McKeon married Muriel Thirer in 1930. They had three children: Peter, Nora, and Michael. Muriel attended the University of Chicago and earned a A.B. degree and membership in Phi Beta Kappa in 1937; later, she worked with her husband as managing editor of Diogenes, an international journal sponsored by UNESCO. Muriel died in 1964. Fifteen years later, McKeon married Zahava Karl Dorinson.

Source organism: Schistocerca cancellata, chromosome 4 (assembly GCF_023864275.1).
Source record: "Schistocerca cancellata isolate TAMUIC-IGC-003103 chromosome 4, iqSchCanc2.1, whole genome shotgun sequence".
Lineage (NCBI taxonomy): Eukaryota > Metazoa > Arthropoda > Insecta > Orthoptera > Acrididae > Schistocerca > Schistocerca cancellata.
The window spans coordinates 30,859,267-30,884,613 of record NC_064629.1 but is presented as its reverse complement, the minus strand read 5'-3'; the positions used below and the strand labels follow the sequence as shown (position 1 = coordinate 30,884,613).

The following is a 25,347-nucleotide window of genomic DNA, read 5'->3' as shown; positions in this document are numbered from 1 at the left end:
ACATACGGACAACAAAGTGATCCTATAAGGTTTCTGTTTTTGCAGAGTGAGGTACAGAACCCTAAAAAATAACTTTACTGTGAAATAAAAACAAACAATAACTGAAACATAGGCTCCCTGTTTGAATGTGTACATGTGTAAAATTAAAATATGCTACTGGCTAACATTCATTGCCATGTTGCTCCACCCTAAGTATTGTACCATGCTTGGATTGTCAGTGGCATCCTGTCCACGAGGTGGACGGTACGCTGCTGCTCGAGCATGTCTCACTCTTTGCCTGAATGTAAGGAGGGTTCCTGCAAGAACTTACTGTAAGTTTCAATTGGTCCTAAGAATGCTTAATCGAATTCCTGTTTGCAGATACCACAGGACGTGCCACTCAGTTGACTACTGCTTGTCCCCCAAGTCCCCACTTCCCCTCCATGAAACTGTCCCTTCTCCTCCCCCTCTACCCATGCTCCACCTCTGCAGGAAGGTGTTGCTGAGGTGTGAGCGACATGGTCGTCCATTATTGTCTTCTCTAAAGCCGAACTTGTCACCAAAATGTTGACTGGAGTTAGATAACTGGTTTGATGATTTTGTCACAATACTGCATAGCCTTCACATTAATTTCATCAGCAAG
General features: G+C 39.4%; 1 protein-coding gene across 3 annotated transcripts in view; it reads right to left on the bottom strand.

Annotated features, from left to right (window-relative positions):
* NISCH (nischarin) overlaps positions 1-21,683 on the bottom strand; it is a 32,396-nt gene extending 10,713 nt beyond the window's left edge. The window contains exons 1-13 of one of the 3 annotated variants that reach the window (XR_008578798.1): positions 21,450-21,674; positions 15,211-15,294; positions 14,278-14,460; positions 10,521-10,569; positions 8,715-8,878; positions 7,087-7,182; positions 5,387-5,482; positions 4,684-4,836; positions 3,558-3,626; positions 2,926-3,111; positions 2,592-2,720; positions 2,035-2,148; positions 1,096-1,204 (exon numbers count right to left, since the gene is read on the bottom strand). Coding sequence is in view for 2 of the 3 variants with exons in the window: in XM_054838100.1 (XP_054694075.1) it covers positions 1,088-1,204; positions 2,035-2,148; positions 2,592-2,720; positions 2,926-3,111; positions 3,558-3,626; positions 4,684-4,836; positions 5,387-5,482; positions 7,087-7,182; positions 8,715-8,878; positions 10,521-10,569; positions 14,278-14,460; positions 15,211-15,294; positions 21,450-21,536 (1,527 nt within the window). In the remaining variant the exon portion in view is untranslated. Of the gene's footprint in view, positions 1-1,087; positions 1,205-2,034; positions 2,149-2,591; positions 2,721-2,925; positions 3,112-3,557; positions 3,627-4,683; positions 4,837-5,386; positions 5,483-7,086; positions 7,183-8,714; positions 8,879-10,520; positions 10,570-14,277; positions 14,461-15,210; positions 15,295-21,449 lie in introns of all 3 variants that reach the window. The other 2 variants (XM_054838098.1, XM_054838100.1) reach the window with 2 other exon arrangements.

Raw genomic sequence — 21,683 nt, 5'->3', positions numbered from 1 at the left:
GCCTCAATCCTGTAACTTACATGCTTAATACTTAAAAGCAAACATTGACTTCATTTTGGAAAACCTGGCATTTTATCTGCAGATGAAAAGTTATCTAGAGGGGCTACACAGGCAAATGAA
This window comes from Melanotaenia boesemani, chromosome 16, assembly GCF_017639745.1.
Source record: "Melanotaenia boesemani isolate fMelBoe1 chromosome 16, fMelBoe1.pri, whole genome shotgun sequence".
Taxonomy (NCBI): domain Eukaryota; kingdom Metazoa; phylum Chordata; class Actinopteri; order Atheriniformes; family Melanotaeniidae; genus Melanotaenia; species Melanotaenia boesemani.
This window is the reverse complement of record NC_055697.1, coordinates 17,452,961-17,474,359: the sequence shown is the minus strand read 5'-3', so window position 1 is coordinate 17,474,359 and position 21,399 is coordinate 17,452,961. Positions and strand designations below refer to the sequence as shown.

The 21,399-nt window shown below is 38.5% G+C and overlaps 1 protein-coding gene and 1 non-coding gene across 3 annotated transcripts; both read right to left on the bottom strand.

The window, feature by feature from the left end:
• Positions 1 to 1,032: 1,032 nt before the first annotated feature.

McKeon's career at Columbia was flourishing when he was invited to be a Visiting Professor of History at the University of Chicago in 1934-1935. He had already published his dissertation and a two-volume translation work, Selections from Medieval Philosophers. In the early 1930s McKeon met Robert Maynard Hutchins, president of the University of Chicago. McKeon shared Hutchins' ideas for reforming collegiate education -- for grounding undergraduate studies in a general, not specialized, education strongly influenced by philosophical analysis. Mortimer Adler was also instrumental in bringing McKeon to Chicago. After his year as visiting professor, McKeon was appointed Professor of Greek and Dean of the Division of the Humanities. McKeon was heavily involved in the reforms that shaped the College in the 1940s. He later broke with Hutchins, however, over issues of faculty involvement in the governance of the University, and resigned his deanship in 1947. By then he was Professor of both Greek and Philosophy, and that year was named Charles F. Grey Distinguished Service Professor of Philosophy and Greek.